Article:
Review: ABBA’s ‘Voyage’ revives the band’s iconic sound

The internationally beloved Swedish pop group is bringing the 1970s back.


Manasa Gudavalli

ABBA’s album “Voyage” was released on Nov. 5. This is ABBA’s first release after nearly 40 years. (Staff Illustration by Manasa Gudavalli)

Candace Patrick, Staff Writer

Swedish pop group ABBA’s triumphant return is marked by the release of their first album in 40 years. The album, titled “Voyage,” is a 37-minute escape to 1970s nostalgia. Despite the band’s decades-long hiatus, they haven’t lost their iconic sound. When the quartet — comprising Agnetha Fältskog, Björn Ulvaeus, Benny Andersson and Anni-Frid Lyngstad — first debuted nearly 50 years ago, their music was an instant international hit, providing the soundtracks for the successful “Mamma Mia!” franchise. 

On “Voyage,” ABBA pays homage to their classics. Christmas-themed “Little Things” shares the same sentimentality as “Slipping Through My Fingers,” while the ominous “Keep An Eye On Dan” trickles out with a piano melody identical to that in “SOS.” In addition, “Just A Notion” is basically the band’s 21st-century “Waterloo,” characterized by its upbeat jive, highlighting just how youthful the quartet’s voices still sound. 

Just like ABBA’s previous work, “Voyage” strikes the perfect balance between soothing ballads and energetic pop anthems. Some songs are a harmonious blend of both. “Don’t Shut Me Down” features a dreamy, lullaby-like verse before a vocal slide launches the song into an upbeat, toe-tapping chorus. And though it doesn’t quite possess the same infectious energy as “Mamma Mia” or “Dancing Queen,” the track contains a vitality expressed as they belt, “And now you see another me, I’ve been reloaded, yeah / I’m fired up, don’t shut me down.”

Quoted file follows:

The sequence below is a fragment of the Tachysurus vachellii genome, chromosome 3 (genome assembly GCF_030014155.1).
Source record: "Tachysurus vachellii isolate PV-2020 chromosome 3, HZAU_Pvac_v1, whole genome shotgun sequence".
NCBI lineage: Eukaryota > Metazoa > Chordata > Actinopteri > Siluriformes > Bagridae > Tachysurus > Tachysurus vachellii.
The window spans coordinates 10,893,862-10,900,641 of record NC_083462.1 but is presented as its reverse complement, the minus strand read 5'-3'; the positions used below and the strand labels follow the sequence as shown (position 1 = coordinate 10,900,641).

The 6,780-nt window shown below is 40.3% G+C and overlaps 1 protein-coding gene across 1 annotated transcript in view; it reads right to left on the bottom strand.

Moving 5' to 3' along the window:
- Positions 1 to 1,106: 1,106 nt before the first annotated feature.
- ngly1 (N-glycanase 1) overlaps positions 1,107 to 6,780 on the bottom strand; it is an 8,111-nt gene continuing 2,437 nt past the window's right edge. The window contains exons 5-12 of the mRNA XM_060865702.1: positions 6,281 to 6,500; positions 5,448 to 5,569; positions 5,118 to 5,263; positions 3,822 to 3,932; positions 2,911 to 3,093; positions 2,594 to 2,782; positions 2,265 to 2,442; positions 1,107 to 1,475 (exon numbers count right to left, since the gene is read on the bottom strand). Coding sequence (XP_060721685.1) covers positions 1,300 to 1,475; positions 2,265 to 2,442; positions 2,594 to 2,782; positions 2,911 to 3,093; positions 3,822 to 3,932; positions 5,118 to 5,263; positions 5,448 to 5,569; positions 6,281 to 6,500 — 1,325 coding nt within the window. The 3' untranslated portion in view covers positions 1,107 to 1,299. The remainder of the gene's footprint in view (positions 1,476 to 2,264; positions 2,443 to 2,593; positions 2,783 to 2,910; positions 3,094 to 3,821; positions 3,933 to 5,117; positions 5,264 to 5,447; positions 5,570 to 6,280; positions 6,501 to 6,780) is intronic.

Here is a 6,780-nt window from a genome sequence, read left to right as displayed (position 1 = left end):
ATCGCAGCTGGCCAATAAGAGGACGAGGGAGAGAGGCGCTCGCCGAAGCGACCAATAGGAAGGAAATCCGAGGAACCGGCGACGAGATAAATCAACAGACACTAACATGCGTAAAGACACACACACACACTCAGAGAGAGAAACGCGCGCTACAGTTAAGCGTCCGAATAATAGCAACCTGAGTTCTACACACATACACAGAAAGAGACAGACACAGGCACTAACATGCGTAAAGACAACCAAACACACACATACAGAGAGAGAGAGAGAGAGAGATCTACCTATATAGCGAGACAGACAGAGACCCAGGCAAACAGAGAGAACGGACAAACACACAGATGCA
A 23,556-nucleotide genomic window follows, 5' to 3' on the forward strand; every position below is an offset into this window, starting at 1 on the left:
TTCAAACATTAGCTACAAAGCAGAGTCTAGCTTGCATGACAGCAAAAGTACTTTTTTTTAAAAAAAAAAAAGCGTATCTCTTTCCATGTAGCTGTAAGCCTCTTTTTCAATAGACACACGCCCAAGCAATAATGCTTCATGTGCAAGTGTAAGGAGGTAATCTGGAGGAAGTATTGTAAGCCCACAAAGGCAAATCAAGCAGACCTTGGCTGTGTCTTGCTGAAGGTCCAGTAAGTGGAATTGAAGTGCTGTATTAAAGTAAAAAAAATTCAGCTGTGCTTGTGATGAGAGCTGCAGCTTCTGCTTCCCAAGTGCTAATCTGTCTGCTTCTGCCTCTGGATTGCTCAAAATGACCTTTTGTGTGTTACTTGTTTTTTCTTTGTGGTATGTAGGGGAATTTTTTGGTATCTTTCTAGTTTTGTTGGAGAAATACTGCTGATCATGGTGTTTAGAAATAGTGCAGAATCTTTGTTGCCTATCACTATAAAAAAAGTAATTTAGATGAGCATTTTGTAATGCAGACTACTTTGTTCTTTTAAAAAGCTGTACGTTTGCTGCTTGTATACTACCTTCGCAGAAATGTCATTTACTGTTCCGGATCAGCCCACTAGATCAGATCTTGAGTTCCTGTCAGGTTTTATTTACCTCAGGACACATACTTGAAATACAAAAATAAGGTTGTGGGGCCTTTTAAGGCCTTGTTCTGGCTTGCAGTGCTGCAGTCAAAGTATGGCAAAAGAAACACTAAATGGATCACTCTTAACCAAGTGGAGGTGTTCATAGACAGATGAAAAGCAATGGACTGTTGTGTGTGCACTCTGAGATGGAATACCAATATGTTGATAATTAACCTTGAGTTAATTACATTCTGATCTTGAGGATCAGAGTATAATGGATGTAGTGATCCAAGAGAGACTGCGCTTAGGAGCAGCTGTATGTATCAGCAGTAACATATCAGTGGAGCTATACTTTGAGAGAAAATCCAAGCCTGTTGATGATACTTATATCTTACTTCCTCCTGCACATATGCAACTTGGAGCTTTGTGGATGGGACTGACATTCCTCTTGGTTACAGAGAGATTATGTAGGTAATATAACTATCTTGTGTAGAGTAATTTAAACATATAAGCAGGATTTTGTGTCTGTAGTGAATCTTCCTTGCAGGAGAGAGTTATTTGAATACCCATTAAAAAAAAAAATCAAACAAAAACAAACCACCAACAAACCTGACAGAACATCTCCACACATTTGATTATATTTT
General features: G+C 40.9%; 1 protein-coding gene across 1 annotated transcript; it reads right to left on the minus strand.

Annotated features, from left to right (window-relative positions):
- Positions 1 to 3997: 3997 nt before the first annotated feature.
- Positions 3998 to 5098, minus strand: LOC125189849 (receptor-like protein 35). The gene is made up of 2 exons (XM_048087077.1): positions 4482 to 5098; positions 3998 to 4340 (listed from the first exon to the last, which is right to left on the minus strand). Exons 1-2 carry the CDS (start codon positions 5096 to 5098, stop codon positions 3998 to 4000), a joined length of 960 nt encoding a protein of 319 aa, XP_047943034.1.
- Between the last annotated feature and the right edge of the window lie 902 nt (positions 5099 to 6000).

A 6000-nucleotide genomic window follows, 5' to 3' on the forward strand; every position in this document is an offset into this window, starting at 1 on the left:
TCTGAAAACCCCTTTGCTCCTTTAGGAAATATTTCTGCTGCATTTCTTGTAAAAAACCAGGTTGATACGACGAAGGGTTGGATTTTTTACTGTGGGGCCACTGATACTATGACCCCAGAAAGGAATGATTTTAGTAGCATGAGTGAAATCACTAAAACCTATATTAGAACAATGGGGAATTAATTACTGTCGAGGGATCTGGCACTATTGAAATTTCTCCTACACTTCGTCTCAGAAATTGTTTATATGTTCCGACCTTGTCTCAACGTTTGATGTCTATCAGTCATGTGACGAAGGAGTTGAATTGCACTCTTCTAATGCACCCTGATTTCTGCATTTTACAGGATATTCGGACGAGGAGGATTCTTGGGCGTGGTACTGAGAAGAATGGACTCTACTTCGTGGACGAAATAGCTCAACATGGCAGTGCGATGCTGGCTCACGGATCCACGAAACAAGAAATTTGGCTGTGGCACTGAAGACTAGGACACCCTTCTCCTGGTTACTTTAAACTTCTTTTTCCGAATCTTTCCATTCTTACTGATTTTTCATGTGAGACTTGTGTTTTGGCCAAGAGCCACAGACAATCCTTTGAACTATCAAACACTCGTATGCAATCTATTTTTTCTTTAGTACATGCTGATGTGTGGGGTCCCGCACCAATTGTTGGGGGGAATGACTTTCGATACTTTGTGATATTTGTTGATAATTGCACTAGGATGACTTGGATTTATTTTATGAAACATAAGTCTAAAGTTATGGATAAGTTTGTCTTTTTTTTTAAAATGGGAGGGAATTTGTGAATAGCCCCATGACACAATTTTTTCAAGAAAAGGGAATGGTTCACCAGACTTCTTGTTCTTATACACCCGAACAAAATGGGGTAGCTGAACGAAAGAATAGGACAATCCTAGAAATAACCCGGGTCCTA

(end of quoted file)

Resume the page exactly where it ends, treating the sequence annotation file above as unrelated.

In addition to being an homage to ABBA’s past, the new album’s cover art features an image of an eclipse, a nod to futuristic space-odyssey aesthetics. The last track, “Ode To Freedom,” is recognized as a composition in the style of a classical waltz, but it includes grandiose interludes reminiscent of a science-fiction film score. Additionally, “Keep An Eye On Dan” features retro-sounding synths conjuring a galactic landscape as the quartet chants the warning, “Keep an eye on Dan / Promise me you can / He gets out of hand if you let him” between the beats of what sounds like a clock counting down.

One of the album’s defining traits is its eclectic mix of sounds and themes. Its peaceful eighth track, “Bumblebee,” is evocative of a national anthem, opening with a flowing high-pitched flute melody as the band muses over the delicate state of the earth. They croon, “It’s quite absurd this summer morning / To think we could be trapped / Inside a world where all is changing / Too fast for bumblebees to adapt,” providing a gentle commentary on climate change. 

What makes this new release so exceptional is ABBA’s refusal to trade its signature sound for a more modern one. While the quartet has faced some backlash for their outdated sonics, it would be foolish to expect a hyperpop dance album from a Swedish band from the ’70s, especially one with such an iconic, irreplaceable sound. But for those longing for more authentic ABBA music — perhaps enough to fuel a third “Mamma Mia!” film — “Voyage” is sure to please.

Contact Candace Patrick at [email protected].